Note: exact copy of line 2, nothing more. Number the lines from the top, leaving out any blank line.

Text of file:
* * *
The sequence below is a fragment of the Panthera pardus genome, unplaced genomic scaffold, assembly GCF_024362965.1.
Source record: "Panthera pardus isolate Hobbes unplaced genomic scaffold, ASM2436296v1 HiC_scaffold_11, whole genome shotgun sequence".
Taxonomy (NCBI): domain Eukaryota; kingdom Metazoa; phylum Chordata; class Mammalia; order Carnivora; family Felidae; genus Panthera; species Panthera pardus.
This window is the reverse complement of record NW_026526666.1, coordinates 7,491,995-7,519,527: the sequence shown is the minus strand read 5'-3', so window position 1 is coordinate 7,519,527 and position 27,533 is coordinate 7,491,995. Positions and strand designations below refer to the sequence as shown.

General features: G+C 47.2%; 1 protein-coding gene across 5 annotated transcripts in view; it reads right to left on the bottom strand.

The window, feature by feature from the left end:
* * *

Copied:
Source record: "Panthera pardus isolate Hobbes unplaced genomic scaffold, ASM2436296v1 HiC_scaffold_11, whole genome shotgun sequence".